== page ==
Before the arrival of Europeans, the region was inhabited by both Carib and Arawak tribes, who named it Guiana, which means land of many waters. The Dutch settled in Guyana in the late 16th century, but their control ended when the British became the de facto rulers in 1796. In 1815, the colonies of Essequibo, Demerara, and Berbice were officially ceded to Great Britain at the Congress of Vienna and, in 1831, were consolidated as British Guiana. Following the abolition of slavery in 1834, thousands of indentured laborers were brought to Guyana to replace the slaves on the sugarcane plantations, primarily from India but also from Portugal and China. The British stopped the practice in 1917. Many of the Afro-Guyanese former slaves moved to the towns and became the majority urban population, whereas the Indo-Guyanese remained predominantly rural. A scheme in 1862 to bring black workers from the United States was unsuccessful. The small Amerindian population lives in the country's interior. The people drawn from these diverse origins have coexisted peacefully for the most part. Slave revolts, such as the one in 1763 led by Guyana's national hero, Cuffy, demonstrated the desire for basic rights but also a willingness to compromise. Politically inspired racial disturbances between Indo-Guyanese and Afro-Guyanese erupted in 1962-64. However, the basically conservative and cooperative nature of Guyanese society contributed to a cooling of racial tensions.
Guyanese politics, nevertheless, occasionally has been turbulent. The first modern political party in Guyana was the People's Progressive Party (PPP), established on January 1, 1950, with Forbes Burnham, a British-educated Afro-Guyanese, as chairman; Dr. Cheddi Jagan, a U.S.-educated Indo-Guyanese, as second vice chairman; and his American-born wife, Janet Jagan, as secretary general. The PPP won 18 out of 24 seats in the first popular elections permitted by the colonial government in 1953, and Dr. Jagan became leader of the house and minister of agriculture in the colonial government. Five months later, on October 9, 1953, the British suspended the constitution and landed troops because, they said, the Jagans and the PPP were planning to make Guyana a communist state. These events led to a split in the PPP, in which Burnham broke away and founded what eventually became the People's National Congress (PNC).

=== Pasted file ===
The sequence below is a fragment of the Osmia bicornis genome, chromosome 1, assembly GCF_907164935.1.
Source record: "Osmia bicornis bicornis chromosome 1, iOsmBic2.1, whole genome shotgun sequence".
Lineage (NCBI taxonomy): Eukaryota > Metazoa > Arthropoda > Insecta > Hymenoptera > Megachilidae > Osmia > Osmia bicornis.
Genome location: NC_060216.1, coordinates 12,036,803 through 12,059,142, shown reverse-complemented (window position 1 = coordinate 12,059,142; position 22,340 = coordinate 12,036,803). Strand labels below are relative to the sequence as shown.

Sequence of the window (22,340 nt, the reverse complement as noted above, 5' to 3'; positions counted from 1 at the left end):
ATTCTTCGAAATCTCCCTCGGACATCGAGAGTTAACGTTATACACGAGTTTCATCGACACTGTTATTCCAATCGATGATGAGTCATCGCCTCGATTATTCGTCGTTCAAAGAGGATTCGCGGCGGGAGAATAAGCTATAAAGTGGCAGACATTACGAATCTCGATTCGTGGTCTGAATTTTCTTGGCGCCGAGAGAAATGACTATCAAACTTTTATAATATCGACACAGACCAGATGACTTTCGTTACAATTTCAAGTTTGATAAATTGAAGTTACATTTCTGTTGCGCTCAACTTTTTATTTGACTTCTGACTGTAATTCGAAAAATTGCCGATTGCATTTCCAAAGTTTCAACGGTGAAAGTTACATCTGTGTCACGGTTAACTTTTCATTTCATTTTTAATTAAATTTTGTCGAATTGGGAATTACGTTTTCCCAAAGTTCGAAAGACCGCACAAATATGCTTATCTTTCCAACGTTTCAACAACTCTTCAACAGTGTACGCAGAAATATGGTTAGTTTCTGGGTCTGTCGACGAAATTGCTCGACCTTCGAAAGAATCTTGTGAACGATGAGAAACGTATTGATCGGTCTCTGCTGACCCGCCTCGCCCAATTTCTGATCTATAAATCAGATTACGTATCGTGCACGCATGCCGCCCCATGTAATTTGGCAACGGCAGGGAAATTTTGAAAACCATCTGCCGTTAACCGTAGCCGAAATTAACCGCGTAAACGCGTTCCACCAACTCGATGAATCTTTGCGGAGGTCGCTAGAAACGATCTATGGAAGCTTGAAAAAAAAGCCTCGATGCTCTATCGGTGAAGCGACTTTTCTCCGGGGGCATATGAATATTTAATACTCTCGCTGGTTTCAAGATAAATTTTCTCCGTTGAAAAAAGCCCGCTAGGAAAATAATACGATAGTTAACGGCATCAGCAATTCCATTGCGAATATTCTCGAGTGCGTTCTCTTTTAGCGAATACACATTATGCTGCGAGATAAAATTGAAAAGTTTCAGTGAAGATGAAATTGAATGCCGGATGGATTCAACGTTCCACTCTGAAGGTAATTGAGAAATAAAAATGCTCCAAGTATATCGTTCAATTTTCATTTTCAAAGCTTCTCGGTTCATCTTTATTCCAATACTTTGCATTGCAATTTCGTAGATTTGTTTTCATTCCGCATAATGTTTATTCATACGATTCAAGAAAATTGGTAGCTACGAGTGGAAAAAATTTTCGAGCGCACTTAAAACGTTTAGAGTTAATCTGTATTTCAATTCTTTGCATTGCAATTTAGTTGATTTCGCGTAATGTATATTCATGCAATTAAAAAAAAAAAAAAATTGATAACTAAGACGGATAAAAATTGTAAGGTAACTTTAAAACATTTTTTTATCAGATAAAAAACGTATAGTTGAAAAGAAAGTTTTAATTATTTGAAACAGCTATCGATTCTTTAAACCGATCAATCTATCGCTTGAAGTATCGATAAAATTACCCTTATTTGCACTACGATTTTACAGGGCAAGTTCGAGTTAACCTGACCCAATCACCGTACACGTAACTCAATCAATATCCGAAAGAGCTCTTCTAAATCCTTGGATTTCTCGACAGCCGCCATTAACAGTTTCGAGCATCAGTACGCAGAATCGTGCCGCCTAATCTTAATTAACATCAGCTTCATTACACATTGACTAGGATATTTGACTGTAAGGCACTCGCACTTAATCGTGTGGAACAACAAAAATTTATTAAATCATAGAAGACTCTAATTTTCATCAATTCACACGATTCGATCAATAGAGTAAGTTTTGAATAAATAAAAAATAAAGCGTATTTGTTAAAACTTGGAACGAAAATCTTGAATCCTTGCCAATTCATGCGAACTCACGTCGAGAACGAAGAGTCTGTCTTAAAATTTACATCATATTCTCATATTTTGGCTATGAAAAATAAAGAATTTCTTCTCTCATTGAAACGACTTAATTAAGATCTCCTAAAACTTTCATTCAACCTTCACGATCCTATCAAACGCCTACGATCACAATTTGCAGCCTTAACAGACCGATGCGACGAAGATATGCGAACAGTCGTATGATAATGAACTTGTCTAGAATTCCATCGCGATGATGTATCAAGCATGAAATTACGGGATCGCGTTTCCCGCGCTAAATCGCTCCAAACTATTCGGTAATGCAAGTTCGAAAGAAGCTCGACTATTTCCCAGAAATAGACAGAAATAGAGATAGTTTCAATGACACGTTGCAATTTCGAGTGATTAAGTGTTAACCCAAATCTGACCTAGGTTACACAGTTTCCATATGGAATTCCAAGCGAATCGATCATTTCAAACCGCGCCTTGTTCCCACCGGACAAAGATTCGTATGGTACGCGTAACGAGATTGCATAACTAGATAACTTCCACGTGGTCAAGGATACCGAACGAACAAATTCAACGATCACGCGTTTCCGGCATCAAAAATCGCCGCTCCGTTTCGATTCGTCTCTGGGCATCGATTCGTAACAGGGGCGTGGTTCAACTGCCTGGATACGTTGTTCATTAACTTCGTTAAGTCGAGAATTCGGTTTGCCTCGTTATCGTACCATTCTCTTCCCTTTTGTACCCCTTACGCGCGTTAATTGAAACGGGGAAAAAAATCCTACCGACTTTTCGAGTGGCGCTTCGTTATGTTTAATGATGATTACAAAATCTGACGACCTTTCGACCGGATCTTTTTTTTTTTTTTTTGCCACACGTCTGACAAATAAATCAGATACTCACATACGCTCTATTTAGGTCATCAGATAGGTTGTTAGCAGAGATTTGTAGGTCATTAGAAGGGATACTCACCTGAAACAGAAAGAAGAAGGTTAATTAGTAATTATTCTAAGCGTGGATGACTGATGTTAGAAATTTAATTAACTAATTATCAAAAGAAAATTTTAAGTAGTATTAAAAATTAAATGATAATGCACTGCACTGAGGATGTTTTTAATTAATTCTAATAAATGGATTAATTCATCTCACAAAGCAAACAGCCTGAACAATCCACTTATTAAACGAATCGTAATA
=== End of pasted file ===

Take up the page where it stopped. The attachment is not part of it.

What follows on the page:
Elections were permitted again in 1957 and 1961, and Cheddi Jagan's PPP ticket won on both occasions, with 48% of the vote in 1957 and 43% in 1961. Cheddi Jagan became the first premier of British Guiana, a position he held for 7 years. At a constitutional conference in London in 1963, the U.K. Government agreed to grant independence to the colony but only after another election in which proportional representation would be introduced for the first time. It was widely believed that this system would reduce the number of seats won by the PPP and prevent it from obtaining a clear majority in Parliament. The December 1964 elections gave the PPP 46%, the PNC 41%, and the United Force (TUF), a conservative party, 12%. TUF threw its votes in the legislature to Forbes Burnham, who became prime minister.
Guyana achieved independence in May 1966, and became a republic on February 23, 1970--the anniversary of the Cuffy slave rebellion. From December 1964 until his death in August 1985, Forbes Burnham ruled Guyana in an increasingly autocratic manner, first as prime minister and later, after the adoption of a new constitution in 1980, as executive president. During that time- frame, elections were viewed in Guyana and abroad as fraudulent. Human rights and civil liberties were suppressed, and two major political assassinations occurred: the Jesuit Priest and journalist Bernard Darke in July 1979, and the distinguished historian and WPA Party leader Walter Rodney in June 1980. Agents of President Burnham are widely believed to have been responsible for both deaths.